The story revolves around an unnamed protagonist and the murders and mysteries he encounters. He tries in vain to stay out of the story, but instead, he always gets dragged into the center of everything. Even though it seems that he contributes a lot, he always finds out that whatever he did was meaningless in the end.
First off let me start by saying that this is series of light novel author Nisio Isin (Bakemonogatari, Katanagatari and Death Note Another Note: The Los Angeles BB Murder Cases). There are are a total of nine novels but only the first two have been translated and licensed by Del Rey with no plans for future release.
The story is a murder mystery that takes place on a isolated island. The protagonist "Ii-chan" and his friend computer genius Tomo Kunagisa are invited to the island by the it's wealthy owner who has invited female geniuses from all over the world for her own entertainment.
One of the guests is found murder in a "locked room" scenario and the story unfolds...
If you do not like mystery novels don't worry I don't either. Personally, I thought the story was the the weakest element, but it entirely makes up for it with the main character "Ii-chan."
The story is told from his perspective. His thought and actions strongly resemble the main character in the novel The Stranger by Albert Camus or possibly the main character from Onani Master Kurosawa except less malicious. The main character is very indifferent of the world around him. He is the kind of person that makes you think "What the hell is wrong with him."
People must have caught on that the series is great because I bought the first book back in 2010 when the second novel came out for about $5 new. Now it sells on amazon for about $50 used. I would still recommend it even for that price you will not be disappointed.
The first book's concept is very similar to a standard mystery novel, and is executed very well. It just allows you to work things out enough that you can piece together clues and figure out flaws within character logic. However, it will be impossible for you to work out what actually happens unless you are an ace detective.
The main character- Ii-chan plays the role of Watson in the novel. He isn't really solving the mystery completely and is only filling in gaps in what actually happens. This of course means the reader is also left unaware of what is truly going on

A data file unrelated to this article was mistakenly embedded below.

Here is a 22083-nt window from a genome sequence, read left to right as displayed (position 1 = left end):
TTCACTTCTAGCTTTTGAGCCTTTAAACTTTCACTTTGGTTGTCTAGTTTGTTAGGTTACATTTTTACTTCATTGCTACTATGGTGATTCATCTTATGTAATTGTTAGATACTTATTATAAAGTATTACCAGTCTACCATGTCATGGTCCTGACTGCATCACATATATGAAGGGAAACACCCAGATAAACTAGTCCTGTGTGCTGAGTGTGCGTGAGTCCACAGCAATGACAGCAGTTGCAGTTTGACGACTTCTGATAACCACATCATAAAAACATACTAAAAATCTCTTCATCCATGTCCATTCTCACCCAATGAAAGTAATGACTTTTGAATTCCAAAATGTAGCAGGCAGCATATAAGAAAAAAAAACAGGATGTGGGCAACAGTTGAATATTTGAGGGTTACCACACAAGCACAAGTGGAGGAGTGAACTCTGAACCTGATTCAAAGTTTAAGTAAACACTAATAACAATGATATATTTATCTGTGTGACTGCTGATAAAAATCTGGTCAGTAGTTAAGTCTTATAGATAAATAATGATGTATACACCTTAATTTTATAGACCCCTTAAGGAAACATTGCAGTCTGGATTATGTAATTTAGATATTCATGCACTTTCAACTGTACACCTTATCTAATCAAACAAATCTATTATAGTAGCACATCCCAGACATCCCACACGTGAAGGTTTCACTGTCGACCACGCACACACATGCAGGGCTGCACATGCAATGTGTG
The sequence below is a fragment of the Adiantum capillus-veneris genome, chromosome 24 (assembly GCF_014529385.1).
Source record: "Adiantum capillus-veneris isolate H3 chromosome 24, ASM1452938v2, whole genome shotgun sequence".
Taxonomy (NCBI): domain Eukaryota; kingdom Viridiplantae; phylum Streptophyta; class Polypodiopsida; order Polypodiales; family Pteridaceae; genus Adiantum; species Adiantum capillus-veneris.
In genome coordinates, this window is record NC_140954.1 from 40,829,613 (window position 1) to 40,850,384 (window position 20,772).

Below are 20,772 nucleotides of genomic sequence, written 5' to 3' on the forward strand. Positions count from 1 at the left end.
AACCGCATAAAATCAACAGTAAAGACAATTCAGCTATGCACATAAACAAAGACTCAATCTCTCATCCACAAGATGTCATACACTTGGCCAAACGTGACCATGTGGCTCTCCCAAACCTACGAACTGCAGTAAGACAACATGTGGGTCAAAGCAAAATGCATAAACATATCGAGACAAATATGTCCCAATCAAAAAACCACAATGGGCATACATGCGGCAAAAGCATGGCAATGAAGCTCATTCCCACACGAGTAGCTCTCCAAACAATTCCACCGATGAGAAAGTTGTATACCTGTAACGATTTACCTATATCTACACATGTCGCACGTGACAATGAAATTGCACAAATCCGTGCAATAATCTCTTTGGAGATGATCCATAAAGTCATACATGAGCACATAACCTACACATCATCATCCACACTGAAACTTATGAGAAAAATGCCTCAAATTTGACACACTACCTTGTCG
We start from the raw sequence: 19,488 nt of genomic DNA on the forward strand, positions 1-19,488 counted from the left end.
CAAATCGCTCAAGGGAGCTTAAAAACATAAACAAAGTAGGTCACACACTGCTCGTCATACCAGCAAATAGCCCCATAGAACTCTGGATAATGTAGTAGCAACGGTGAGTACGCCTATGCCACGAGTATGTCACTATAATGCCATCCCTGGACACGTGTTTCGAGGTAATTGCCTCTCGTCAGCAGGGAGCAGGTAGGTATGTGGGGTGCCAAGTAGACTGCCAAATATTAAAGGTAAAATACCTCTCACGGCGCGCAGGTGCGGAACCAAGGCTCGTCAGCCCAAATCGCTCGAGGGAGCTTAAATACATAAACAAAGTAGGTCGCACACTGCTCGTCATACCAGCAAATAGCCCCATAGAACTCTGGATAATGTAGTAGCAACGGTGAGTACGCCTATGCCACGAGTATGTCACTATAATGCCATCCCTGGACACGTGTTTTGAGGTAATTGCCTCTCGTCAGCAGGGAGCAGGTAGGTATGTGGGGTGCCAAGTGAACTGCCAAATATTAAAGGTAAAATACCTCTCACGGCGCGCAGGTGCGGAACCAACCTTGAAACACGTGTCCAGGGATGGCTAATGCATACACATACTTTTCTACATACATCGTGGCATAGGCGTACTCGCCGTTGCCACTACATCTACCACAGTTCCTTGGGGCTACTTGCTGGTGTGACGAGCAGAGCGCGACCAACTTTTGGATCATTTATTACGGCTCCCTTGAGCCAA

until the very end, where the character that has been foreshadowed all along to be an ace detective finally shows up and results in some great interaction between the main character and them.
The cast of characters is absolutely great, each have their own nuances and are clearly defined in a short space of time. One of my favourites is the mind reader character. She has some of the best interaction with the main character and sets up the second novel. Pretty much all the interactions between her and Ii-chan is a build up and foreshadows the events of the next book and the rest of the series.
It's a murder mystery that's well executed, I can't describe it due to spoilers though.
The second book is where is picks up immensely. Ii-chan's character is so clearly defined here that he no longer becomes a viewpoint for the reader but an unreliable narrator for the story. The characters that are introduced in this book are very interesting, and 2 of them are actually quite strange complex characters on the inside but aren't elaborated on for reasons.
The the second book is better than the first and slowly bridges the way out of the mystery novel genre and into something new in the third book.
I highly recommend this series. Currently 2 books have been published in the west and the rest are being fan translated.
'"Not a very grand finale, but... hahhh, how do you say it? Hearing the whole story laid out like that makes it seem like such..."
"No, nonsense", he said, as if he had heard the most disappointing joke of all time.
I felt pretty much like that myself.'
— Conversation between the protagonist and Zerozaki, from the final stretch of the second book.
If you're a spelunker looking for a hidden gem, then dig no further than this. The Nonsense Series (or as the cool kids call it, "Zaregoto") is a series of one-off murder mysteries from the early-2000's, except that it throws everything you know about murder
mysteries as a genre out of the window, and then lights it on fire before it even hits the ground. And you know the best part about it? It's refreshing.
Being the first published work of the (in)famous NisiOisiN, Zaregoto manages to have some striking resemblances to some of his future works, both thematically and narratively, considering his use of its setting as a "sandbox" of sorts, to test concepts he would later explore in his future works; which I find ironic, considering how some of these very same ideas are better explored here than in his later stories. But alas, what this series has to offer that makes it so good is what we should be discussing here.